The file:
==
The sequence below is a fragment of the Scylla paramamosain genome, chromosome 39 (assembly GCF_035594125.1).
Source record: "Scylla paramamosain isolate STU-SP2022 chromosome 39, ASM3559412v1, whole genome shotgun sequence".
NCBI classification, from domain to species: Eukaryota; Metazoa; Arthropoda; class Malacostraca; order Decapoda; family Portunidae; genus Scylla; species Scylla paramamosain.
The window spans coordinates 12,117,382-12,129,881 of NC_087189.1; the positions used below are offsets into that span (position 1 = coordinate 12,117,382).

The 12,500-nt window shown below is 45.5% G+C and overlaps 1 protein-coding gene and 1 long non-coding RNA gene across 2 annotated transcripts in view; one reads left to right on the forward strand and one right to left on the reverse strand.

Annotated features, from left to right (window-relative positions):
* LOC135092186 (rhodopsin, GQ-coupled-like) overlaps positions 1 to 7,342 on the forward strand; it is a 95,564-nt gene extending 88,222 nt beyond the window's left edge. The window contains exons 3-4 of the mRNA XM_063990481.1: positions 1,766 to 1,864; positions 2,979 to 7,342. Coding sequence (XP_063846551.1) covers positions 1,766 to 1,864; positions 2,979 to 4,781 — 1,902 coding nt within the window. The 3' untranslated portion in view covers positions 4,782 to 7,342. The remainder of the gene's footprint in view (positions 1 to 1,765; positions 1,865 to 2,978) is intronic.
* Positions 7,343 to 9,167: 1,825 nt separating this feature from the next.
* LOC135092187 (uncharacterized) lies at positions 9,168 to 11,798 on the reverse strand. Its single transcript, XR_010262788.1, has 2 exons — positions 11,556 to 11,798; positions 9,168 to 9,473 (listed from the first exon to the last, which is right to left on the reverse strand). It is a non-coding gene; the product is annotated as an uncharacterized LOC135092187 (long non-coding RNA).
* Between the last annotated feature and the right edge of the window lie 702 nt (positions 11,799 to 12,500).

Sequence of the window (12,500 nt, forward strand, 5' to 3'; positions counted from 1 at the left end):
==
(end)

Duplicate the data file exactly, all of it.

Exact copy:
The sequence below is a fragment of the Scylla paramamosain genome, chromosome 39 (assembly GCF_035594125.1).
Source record: "Scylla paramamosain isolate STU-SP2022 chromosome 39, ASM3559412v1, whole genome shotgun sequence".
NCBI classification, from domain to species: Eukaryota; Metazoa; Arthropoda; class Malacostraca; order Decapoda; family Portunidae; genus Scylla; species Scylla paramamosain.
The window spans coordinates 12,117,382-12,129,881 of NC_087189.1; the positions used below are offsets into that span (position 1 = coordinate 12,117,382).

The 12,500-nt window shown below is 45.5% G+C and overlaps 1 protein-coding gene and 1 long non-coding RNA gene across 2 annotated transcripts in view; one reads left to right on the forward strand and one right to left on the reverse strand.

Annotated features, from left to right (window-relative positions):
* LOC135092186 (rhodopsin, GQ-coupled-like) overlaps positions 1 to 7,342 on the forward strand; it is a 95,564-nt gene extending 88,222 nt beyond the window's left edge. The window contains exons 3-4 of the mRNA XM_063990481.1: positions 1,766 to 1,864; positions 2,979 to 7,342. Coding sequence (XP_063846551.1) covers positions 1,766 to 1,864; positions 2,979 to 4,781 — 1,902 coding nt within the window. The 3' untranslated portion in view covers positions 4,782 to 7,342. The remainder of the gene's footprint in view (positions 1 to 1,765; positions 1,865 to 2,978) is intronic.
* Positions 7,343 to 9,167: 1,825 nt separating this feature from the next.
* LOC135092187 (uncharacterized) lies at positions 9,168 to 11,798 on the reverse strand. Its single transcript, XR_010262788.1, has 2 exons — positions 11,556 to 11,798; positions 9,168 to 9,473 (listed from the first exon to the last, which is right to left on the reverse strand). It is a non-coding gene; the product is annotated as an uncharacterized LOC135092187 (long non-coding RNA).
* Between the last annotated feature and the right edge of the window lie 702 nt (positions 11,799 to 12,500).

Sequence of the window (12,500 nt, forward strand, 5' to 3'; positions counted from 1 at the left end):